NEW ORLEANS (AP) — A truck stop owner who has a tiger at his business says he will continue to fight to keep his big cat, despite losing a court challenge.
Last week, the state Supreme Court refused to hear Michael Sandlin's appeal over a license he lost to keep the 550-pound Bengal tiger in his 3,200-square-foot cage near Baton Rouge. Animal rights groups and state wildlife officials have been fighting Sandlin in court for years, saying a truck stop is no place for a tiger.
Sandlin said he probably won't appeal the high court's decision but will continue a second bid to keep Tony by challenging a 2006 law giving the state Department of Wildlife and Fisheries jurisdiction over big and exotic cats.
"To be quite frank, I don't really want a state permit. I think the state exotic animal ban is unconstitutional and discriminatory," he said Tuesday.
The agency has described Tony as the last privately owned big cat in Louisiana. Sandlin said he doesn't know when state District Judge Janice Clark will schedule a hearing in his lawsuit challenging the ban.
|Michael Sandlin with Tony|
Federal laws and rules already protect the animals, Sandlin said, and Tony gets 20 pounds of meat a day and has regular veterinary care.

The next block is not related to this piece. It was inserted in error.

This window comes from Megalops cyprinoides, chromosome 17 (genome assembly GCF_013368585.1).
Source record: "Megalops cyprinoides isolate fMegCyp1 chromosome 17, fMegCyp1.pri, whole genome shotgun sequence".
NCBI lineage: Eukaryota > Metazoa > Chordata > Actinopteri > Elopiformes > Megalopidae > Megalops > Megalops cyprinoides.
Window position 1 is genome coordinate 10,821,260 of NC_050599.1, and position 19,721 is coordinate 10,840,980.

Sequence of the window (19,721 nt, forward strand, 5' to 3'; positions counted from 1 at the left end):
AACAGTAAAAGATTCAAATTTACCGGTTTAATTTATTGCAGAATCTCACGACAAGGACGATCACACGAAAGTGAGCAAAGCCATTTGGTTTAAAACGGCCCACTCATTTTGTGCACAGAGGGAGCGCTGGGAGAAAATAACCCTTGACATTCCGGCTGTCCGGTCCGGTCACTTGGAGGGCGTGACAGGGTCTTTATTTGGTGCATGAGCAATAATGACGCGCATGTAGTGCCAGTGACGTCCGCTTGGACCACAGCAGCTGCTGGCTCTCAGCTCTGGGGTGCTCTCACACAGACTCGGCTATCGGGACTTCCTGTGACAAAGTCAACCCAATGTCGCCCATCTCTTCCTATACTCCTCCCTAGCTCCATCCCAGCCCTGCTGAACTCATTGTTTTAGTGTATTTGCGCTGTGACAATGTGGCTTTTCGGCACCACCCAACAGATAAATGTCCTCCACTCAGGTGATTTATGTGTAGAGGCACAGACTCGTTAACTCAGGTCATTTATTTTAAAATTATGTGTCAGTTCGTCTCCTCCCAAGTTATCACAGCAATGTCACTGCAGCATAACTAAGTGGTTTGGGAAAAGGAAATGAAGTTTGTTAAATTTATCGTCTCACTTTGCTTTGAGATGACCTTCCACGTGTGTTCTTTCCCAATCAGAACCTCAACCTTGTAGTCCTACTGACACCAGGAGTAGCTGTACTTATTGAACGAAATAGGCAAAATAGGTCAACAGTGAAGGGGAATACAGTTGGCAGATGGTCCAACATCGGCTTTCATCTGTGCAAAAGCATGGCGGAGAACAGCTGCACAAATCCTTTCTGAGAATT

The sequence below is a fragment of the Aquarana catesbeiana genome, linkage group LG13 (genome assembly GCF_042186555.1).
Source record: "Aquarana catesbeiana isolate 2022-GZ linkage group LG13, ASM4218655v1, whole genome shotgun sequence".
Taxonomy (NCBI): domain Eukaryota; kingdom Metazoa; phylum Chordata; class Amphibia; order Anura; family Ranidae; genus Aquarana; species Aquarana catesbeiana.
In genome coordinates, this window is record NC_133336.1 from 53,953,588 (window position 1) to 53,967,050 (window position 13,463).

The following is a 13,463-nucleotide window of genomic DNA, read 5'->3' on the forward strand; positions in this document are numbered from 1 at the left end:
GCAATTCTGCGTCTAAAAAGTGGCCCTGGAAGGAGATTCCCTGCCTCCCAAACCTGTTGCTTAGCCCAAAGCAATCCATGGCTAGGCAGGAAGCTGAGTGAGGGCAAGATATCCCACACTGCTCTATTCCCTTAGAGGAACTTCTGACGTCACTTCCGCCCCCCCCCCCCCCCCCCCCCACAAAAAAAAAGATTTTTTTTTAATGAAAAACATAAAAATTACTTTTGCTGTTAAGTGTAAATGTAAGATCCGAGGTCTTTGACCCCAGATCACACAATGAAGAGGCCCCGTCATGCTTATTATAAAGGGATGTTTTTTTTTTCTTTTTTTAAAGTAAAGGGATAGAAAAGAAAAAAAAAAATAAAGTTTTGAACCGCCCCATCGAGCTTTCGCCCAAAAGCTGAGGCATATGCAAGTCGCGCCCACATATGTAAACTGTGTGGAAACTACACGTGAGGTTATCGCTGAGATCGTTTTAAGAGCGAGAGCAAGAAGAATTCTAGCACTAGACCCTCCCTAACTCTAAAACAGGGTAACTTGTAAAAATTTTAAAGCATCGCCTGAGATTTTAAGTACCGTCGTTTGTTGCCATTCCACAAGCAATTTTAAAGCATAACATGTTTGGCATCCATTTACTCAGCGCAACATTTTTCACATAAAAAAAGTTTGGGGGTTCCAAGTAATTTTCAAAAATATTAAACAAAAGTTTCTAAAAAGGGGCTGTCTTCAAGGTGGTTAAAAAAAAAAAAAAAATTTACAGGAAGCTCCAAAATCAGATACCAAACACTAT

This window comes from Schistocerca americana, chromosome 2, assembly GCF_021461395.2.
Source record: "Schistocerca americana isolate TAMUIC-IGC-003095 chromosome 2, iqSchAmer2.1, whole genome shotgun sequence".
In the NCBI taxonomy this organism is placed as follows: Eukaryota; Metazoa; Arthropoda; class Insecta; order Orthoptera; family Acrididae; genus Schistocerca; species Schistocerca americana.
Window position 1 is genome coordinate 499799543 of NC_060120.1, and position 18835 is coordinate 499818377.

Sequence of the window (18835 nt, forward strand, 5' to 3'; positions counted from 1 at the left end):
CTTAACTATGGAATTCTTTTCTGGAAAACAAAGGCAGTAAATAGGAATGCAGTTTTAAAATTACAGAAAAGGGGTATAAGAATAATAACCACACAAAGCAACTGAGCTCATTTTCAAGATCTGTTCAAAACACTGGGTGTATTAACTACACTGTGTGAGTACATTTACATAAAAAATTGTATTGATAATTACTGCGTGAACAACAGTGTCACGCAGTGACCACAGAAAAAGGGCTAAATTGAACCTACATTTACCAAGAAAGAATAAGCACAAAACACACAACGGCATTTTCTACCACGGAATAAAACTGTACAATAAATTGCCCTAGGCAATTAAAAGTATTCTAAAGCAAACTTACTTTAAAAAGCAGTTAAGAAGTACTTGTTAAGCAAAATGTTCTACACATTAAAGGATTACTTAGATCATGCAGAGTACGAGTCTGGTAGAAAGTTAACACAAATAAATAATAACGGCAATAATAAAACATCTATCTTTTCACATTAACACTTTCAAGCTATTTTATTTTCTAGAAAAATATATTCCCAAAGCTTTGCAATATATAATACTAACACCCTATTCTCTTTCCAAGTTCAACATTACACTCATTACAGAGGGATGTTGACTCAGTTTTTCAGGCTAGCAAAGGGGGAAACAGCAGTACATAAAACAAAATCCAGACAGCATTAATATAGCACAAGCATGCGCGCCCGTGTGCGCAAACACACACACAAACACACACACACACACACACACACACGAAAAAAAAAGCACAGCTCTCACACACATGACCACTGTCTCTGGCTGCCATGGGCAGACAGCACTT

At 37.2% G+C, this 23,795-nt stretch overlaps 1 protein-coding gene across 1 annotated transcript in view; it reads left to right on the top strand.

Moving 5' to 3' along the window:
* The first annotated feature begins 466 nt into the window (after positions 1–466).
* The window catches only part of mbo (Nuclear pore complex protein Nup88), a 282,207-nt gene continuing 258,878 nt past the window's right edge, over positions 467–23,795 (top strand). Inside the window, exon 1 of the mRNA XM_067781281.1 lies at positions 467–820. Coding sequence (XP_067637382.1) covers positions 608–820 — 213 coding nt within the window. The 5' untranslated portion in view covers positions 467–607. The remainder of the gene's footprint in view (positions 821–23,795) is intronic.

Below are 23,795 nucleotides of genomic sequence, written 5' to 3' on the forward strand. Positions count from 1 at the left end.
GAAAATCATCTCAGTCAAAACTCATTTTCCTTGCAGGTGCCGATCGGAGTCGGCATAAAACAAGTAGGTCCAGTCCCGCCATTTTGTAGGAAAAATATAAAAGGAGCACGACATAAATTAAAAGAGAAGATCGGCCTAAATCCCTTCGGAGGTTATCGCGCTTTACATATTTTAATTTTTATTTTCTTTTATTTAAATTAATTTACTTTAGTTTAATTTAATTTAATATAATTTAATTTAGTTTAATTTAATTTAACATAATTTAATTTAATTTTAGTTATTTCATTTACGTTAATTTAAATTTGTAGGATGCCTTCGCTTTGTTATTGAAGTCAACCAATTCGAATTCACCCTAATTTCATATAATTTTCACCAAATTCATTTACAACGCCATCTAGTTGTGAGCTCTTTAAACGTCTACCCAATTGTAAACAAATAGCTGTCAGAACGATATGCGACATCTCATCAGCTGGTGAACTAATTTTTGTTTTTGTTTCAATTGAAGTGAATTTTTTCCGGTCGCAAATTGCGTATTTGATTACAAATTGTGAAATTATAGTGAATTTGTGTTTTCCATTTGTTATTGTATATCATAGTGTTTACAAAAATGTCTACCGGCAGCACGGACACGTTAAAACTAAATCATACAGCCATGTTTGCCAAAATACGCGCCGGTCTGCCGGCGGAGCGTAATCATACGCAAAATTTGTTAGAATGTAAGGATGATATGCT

If Tony must leave Tiger Truck Stop in Grosse Tete, the tiger would go to Joe Schreibvogel's animal park in Wynnewood, Okla., Sandlin said. Sandlin grew up in nearby Oklahoma City and the two are good friends.
The Humane Society of the United States brought state and federal complaints last year against Schreibvogel's G.W. Exotic Animal Park — now called The Garold Wayne Interactive Zoological Park — after an undercover investigation. People for the Ethical Treatment of Animals asked the U.S. Department of Agriculture this year not to renew Schreibvogel's license.
Schreibvogel and Sandlin said he properly cares for the animals.
"I know that he loves and cares for the animals. I've been to the park and seen firsthand the care that the animals get," Sandlin said.
On Saturday, a tiger at Schreibvogel's park ripped up a keeper's arm, but Sandlin believes it was not the animal's fault. He said the woman trainer disobeyed the park's basic protocol by inserting her arm into the enclosure.
In Louisiana, the Animal Legal Defense Fund won its lawsuit to revoke Sandlin's license to keep Tony when the state Supreme Court refused without comment on Friday to hear Sandlin's appeal.
Carole Baskin, founder and CEO of Big Cat Rescue in Tampa, Fla., said she was at the truck stop in 2009, when the state wildlife department told her it was going to seize Tony and asked her to take custody. The noise of idling trucks and the smell of diesel was no place for a tiger with a sensitive nose and ears, she said.